And always remember – minimalism is about living life on your terms, not the
terms that some “expert” living out of a thousand-dollar laptop says
you should live. You have the right to keep anything in your life that you find
useful or gives you pleasure. If those experts want to judge, send them to me. I
will be happy to show them what spot on my anatomy they can kiss.
So keep the old record player if you use it. Watch your DVDs. Play your cassettes and your VHS tapes. Wear the clothes you have in your closet. It is far better for the world if we use the things we already have anyway.
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It sat front and center of every living room. Residents and visitors alike would stare at the glowing screen, chatting during commercial break.
Then came the video games. Names like Atari and Commodore. Devices attached to our precious televisions gave us something to do while we were glued to our televisions. We could direct glowy bits against glowy bits to earn points on a screen.
Now it’s the cellphone; a computer, video game machine, and television rolled up in a device so small it fits in your pocket.
I’d never really thought about any of the devices much; I’d grown up with a television so I wrote it off as the changing trends of time.
As I sat in my break room at work I watched my coworkers all glued to their devices.
I went out to eat with my friends, not to talk, but to watch them stare at their screens as they ignored me. I looked around to discover that I was the only adult aside from the servers not staring at a screen–until I saw a server sneak a peek at her phone between rounds.
“Do you have a charger?” a recent guest to my home asked as soon as she entered.
She sat at the power outlet, mumbling at me as she swiped at whatever she was doing.
At first I was annoyed by the trend. Why bother hanging out with someone if all you’re going to do is ignore them? What’s the point in having real-world friends if you spend your time staring at a screen during visits?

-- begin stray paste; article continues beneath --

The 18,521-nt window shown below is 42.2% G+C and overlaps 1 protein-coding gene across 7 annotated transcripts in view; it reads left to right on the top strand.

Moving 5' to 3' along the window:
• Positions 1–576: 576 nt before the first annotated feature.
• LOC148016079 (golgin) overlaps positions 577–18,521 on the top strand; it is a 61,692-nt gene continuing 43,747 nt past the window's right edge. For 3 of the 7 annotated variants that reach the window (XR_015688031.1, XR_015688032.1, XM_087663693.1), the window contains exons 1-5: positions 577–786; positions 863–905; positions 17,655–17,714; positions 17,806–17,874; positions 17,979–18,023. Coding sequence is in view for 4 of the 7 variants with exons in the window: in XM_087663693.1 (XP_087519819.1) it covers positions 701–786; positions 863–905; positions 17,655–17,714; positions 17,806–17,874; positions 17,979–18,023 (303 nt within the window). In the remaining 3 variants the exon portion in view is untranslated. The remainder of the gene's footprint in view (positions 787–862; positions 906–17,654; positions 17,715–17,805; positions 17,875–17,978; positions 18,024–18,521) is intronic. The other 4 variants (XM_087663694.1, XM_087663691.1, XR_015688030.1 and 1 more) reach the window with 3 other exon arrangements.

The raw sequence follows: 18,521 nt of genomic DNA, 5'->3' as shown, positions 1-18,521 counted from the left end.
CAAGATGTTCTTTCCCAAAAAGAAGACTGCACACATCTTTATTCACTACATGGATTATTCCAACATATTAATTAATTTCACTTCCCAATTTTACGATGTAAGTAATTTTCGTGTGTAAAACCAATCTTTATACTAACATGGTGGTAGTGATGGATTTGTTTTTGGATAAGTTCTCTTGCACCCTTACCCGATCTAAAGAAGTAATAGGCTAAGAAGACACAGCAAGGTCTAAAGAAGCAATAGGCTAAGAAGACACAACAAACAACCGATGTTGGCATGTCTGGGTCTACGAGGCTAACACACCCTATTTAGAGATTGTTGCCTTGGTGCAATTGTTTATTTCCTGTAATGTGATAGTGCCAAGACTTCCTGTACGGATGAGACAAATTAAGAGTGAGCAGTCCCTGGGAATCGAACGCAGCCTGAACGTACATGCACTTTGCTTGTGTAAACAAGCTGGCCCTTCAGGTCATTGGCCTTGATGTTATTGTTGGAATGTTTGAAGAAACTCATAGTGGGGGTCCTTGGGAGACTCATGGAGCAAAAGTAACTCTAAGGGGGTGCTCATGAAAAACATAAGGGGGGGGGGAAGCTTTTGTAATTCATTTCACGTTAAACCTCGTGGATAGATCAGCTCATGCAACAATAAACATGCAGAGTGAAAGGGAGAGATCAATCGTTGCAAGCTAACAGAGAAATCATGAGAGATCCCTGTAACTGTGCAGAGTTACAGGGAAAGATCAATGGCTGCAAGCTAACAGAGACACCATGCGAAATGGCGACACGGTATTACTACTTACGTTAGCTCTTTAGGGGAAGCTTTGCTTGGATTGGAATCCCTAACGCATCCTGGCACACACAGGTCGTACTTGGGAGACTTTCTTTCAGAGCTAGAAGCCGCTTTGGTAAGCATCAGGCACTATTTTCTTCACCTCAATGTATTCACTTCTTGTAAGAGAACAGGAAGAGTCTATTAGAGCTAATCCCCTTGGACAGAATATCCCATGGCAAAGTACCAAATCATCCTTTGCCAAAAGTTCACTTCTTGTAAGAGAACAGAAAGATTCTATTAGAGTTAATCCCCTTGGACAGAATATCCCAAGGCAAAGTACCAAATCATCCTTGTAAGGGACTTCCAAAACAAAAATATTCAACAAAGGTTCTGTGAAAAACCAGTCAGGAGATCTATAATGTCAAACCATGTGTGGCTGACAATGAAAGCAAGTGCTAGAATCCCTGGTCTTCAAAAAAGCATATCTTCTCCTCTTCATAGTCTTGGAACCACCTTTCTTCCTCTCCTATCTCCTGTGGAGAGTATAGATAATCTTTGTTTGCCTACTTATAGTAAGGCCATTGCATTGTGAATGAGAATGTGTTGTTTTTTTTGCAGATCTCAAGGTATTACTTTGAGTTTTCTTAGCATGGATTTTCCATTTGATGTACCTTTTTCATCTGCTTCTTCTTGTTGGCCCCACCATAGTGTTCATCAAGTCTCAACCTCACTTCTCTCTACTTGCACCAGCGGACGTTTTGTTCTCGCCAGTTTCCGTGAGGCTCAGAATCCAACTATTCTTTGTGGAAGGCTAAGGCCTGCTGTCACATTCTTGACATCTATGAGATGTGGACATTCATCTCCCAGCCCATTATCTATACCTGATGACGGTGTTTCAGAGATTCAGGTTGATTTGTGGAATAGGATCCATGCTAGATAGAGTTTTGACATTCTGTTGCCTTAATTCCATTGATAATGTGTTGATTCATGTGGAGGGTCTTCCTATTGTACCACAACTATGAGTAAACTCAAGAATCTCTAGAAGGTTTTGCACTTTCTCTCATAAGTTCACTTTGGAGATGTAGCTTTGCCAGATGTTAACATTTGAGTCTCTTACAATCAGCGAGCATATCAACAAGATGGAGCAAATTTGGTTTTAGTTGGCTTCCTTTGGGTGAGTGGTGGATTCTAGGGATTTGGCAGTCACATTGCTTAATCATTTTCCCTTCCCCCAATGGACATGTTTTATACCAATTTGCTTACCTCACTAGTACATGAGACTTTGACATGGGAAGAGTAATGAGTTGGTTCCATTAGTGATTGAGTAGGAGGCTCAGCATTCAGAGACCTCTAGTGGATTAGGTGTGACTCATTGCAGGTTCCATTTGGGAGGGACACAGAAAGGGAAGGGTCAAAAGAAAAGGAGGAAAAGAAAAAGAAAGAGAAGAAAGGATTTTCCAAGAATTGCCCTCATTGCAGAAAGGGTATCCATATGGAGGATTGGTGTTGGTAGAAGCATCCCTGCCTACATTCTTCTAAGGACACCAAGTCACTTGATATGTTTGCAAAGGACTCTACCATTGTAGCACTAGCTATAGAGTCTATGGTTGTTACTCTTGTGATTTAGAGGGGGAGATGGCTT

Yesterday ended up being an uneventful day as we lazed
around the house and watched movies online. My daughter enjoys Webkins
and Funbrain, while I enjoy seeing if I can locate and watch new releases
good one online yesterday, though at times I end up watching whatever when my
searches don’t pan out, but sometimes I get lucky. To watch a current
movie we would have to drive almost thirty miles one way and close to forty
miles the other way. So add gas, wear and tear on the car, plus the
expense of tickets and treats, and movies are priced right out of range of this
frugal soul unless I find something interesting online.
And no, we have no cable here. I could get cable, but between the garbage they show and the commercials that leave my daughter drooling, it simply is not worth paying money for. I refuse to spend money on a medium so hell-bent for me to spend even more money.
I guess I
should lump certain web sites on there, with their clicky ads, but you can
choose to click or no, and that is a huge difference in my opinion. I
don’t mind their being available for me to choose to pay attention to their
advertising or not, but resent being forced to watch something when I’m already
paying for the priveledge by subscribing to a service.
doesn’t bother me, cause I know those ads are how they are able to put the
content online. Pandora and their occasional ads don’t bother me either
for the same reason.
daughter is in the stage where she thinks she can question every decision that
I make, so this morning I had to get firm with her. Hate it, but such is
life. I don’t answer to anyone in this world, I am not going to answer to
a spoiled ten year old!
is hyper this morning! She is a chihuahua crossed with what we guess to
be Jack Russell, and while she is adorable to us, she really dislikes
strangers! Guess I ended up with a dog as antisocial as I am, but I love
her. Rescued her from the local shelter. They said she had been
there around a month or so, and she wouldn’t have much to do with anyone
because of lacl of socialization. However, when we sat down on the floor
she crawled right up in my daughter’s lap, and so I think it was more an issue
that she hadn’t found anyone she wanted to socialize with.
chilly last night, and sometime early in the morning one of my neighbors had
difficulty getting a vehicle out of someplace it was stuck. Took them
over an hour of revving the engine and spinning the tires to finally escape
whatever they were stuck in. Figure when we get out and about this
morning we’ll see the tire marks in a yard somewhere…
get ready for church this morning. While I love my church family and
agree with the doctrines, part of me really hates mingling with the crowd,
especially knowing that I can’t really be me while I’m there… Guess I’ll
go early so the kid can visit (she’s a social butterfly) and leave just as soon
as it is over.